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Author Topic: TS-E 17mm or 24mm  (Read 11418 times)

TrumpetPower!

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Re: TS-E 17mm or 24mm
« Reply #15 on: April 22, 2013, 06:32:44 PM »
For somebody who uses 16mm as often as you do get the 17TS-E. If you want a bit more flexibility with minimal loss in IQ then get a 1.4TC MkIII.

+1

You've done a superlative job working around the limitations of the 16-35, but there isn't a shot amongst those you posted that I personally wouldn't have gone with the TS-E 17 if I had a choice between the two. Now that I've seen what you're drawn to, it seems pretty clear that the 17 is for you, in spades.

Cheers,

b&

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Re: TS-E 17mm or 24mm
« Reply #15 on: April 22, 2013, 06:32:44 PM »

jonsjons

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Re: TS-E 17mm or 24mm
« Reply #16 on: April 22, 2013, 06:37:25 PM »
 
So is selective focus a viable possibility with the tilt adjustment of either the 17 or 24mm? I always loved tilting the front standard on 4x5s....and hoped  maybe I could do achieve something similar with these lenses (particularly the 17mm as I love ultrawides) but it sounds like depth of field may be so deep that this won't really be possible.

privatebydesign

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Re: TS-E 17mm or 24mm
« Reply #17 on: April 22, 2013, 06:49:47 PM »

So is selective focus a viable possibility with the tilt adjustment of either the 17 or 24mm? I always loved tilting the front standard on 4x5s....and hoped  maybe I could do achieve something similar with these lenses (particularly the 17mm as I love ultrawides) but it sounds like depth of field may be so deep that this won't really be possible.

Reverse tilt is very effective with the 17mm TS-E.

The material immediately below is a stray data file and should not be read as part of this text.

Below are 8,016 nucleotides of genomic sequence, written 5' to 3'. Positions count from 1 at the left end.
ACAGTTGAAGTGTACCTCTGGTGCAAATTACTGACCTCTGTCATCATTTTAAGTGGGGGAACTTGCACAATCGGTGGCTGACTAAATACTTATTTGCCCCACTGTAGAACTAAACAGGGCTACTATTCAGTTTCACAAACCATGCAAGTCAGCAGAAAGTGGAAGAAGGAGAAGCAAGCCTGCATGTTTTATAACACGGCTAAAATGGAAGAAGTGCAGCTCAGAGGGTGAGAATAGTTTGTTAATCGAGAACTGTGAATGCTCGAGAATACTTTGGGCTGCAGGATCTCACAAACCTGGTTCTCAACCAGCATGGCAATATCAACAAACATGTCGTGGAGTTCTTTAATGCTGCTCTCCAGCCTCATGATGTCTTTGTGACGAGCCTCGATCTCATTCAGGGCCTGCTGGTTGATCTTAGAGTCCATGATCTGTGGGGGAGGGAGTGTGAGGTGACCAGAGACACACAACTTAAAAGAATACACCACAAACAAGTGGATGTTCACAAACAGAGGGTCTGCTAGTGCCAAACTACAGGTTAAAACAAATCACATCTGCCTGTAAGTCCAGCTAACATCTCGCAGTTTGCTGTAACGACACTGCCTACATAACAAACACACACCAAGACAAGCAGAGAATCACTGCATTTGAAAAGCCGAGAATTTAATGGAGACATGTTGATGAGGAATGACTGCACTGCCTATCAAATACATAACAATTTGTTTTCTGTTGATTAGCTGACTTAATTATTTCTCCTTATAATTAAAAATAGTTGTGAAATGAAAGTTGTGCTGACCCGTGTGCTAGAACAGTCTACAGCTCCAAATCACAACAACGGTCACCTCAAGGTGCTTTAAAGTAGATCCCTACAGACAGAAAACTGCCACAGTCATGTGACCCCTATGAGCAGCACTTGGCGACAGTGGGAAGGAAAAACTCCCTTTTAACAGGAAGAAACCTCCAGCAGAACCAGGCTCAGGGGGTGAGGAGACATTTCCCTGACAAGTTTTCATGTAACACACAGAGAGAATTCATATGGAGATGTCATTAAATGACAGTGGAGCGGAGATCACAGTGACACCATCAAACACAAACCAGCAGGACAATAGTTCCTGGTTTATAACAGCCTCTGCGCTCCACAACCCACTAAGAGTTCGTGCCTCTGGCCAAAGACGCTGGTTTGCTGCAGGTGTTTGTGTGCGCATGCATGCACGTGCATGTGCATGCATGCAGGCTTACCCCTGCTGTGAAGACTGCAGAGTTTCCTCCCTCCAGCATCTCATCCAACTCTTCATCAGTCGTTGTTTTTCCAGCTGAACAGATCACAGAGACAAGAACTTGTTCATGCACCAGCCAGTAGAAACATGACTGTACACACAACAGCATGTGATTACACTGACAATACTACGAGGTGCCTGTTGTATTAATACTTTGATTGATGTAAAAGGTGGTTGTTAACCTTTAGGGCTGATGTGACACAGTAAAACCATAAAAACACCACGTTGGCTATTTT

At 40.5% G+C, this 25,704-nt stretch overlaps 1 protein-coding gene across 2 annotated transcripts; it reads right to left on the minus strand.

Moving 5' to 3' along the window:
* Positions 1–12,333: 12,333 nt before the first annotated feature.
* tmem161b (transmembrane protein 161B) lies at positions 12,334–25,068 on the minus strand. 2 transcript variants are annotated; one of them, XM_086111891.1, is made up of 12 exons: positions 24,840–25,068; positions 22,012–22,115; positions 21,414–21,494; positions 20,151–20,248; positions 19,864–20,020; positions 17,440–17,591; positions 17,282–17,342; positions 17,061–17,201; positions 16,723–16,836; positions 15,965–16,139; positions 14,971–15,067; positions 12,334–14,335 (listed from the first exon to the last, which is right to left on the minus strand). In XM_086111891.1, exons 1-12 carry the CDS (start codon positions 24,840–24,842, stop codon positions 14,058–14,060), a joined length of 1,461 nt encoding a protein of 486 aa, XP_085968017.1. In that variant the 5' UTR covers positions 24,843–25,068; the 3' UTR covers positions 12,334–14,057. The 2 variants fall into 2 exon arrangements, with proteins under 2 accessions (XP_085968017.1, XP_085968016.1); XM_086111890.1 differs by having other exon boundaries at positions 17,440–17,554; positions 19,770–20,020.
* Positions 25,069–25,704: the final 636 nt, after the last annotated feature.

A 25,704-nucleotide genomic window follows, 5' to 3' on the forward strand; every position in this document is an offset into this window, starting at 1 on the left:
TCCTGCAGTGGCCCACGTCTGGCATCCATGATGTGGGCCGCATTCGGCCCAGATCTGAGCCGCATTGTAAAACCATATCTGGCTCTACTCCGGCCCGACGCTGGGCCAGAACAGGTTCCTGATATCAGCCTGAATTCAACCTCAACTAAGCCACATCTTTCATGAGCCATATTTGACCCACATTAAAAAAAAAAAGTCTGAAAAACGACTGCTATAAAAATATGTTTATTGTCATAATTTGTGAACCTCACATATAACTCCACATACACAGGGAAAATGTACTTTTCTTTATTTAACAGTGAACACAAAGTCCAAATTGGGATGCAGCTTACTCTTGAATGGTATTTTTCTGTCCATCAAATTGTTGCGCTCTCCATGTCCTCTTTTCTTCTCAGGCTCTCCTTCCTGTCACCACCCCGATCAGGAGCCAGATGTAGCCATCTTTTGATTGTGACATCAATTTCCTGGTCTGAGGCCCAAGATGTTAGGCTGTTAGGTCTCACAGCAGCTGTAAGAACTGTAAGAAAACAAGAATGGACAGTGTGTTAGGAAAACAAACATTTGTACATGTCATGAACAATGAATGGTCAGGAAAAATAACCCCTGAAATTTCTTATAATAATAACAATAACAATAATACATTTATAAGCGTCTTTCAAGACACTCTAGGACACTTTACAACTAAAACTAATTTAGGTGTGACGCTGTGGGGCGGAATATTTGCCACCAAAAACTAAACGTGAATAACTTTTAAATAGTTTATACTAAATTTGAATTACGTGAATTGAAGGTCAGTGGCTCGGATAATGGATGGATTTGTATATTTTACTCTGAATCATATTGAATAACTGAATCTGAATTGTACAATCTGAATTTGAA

shutterwideshut

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Re: TS-E 17mm or 24mm
« Reply #18 on: April 22, 2013, 06:58:34 PM »
I have been dreaming of a TS-E lens ever since I discovered they exist. I guess I am going to get one for my travel next month to Venice, Florence, Siena. I would probably opt for the 17mm version. So far I have been using my 16-35mm II when inside towns to do 'architecture' photography. What do you guys think 17mm or 24mm - both would be a bit cheeky...

I like the 17mm focal length but then again, I'm a very big fan of filters and the 17mm TS-E can not fit any filters unless  otherwise you do some DIY filter holder. If you like to use filters, then the 24mm TS-E II is the way to go.
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5D3 ı 7D ı 50D(IR) ı 20D(IR) ı TS-E24 f/3.5L II ı 17-40 f/4L ı 24-70 f/2.8L II ı 70-200 f/4L IS ı 100 f/2.8L  Macro IS ı 40 f/2.8 ı 50 f/1.4 ı 85 f/1.8 ı 10-22 f/3.5-4.5 ı Lensbaby Composer Pro ı Rokinon 8mm ı 600EX-RT/ST-E3-RT

shutterwideshut

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Re: TS-E 17mm or 24mm
« Reply #19 on: April 22, 2013, 07:10:09 PM »
I don't understand the draw of a tilt shift.  I like the results,  but not enough to throw down a thousand bucks.   I'm replying because I'm hoping to get some in sight  on the why.
Slow
Canon EOS 5D Mark III ı Canon TS-E24mm f/3.5L II  ı Lee Big Stopper ı Singh Ray LB Warming Polarizer ı 24mm ı 20s ı f/11 ı ISO 100

Slow by shutterwideshut on Flickr

A Cloudy Day
Canon EOS 5D Mark III ı Canon TS-E24mm f/3.5L II  ı Lee Big Stopper ı Singh Ray LB Warming Polarizer ı 24mm ı 60s ı f/16 ı ISO 100

A Cloudy Day by shutterwideshut on Flickr

By tilting, you can achieve a deep DOF from front to back and by shifting, you can overcome the keystone effect/converging verticals. These images were both done using both the tilt and shift method.
« Last Edit: April 22, 2013, 07:16:19 PM by shutterwideshut »
My Flickr
5D3 ı 7D ı 50D(IR) ı 20D(IR) ı TS-E24 f/3.5L II ı 17-40 f/4L ı 24-70 f/2.8L II ı 70-200 f/4L IS ı 100 f/2.8L  Macro IS ı 40 f/2.8 ı 50 f/1.4 ı 85 f/1.8 ı 10-22 f/3.5-4.5 ı Lensbaby Composer Pro ı Rokinon 8mm ı 600EX-RT/ST-E3-RT

privatebydesign

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Re: TS-E 17mm or 24mm
« Reply #20 on: April 22, 2013, 07:20:06 PM »
The real value of the TS-E's only comes out when you start to reproduce your images at decent sizes. The truth is if you are only going to post online and small printing then hyperfocal focusing and fixing keystone in post will normally work fine. If you start to demand better results and what to print 12"x18" and above then the TS-E's will make a big difference.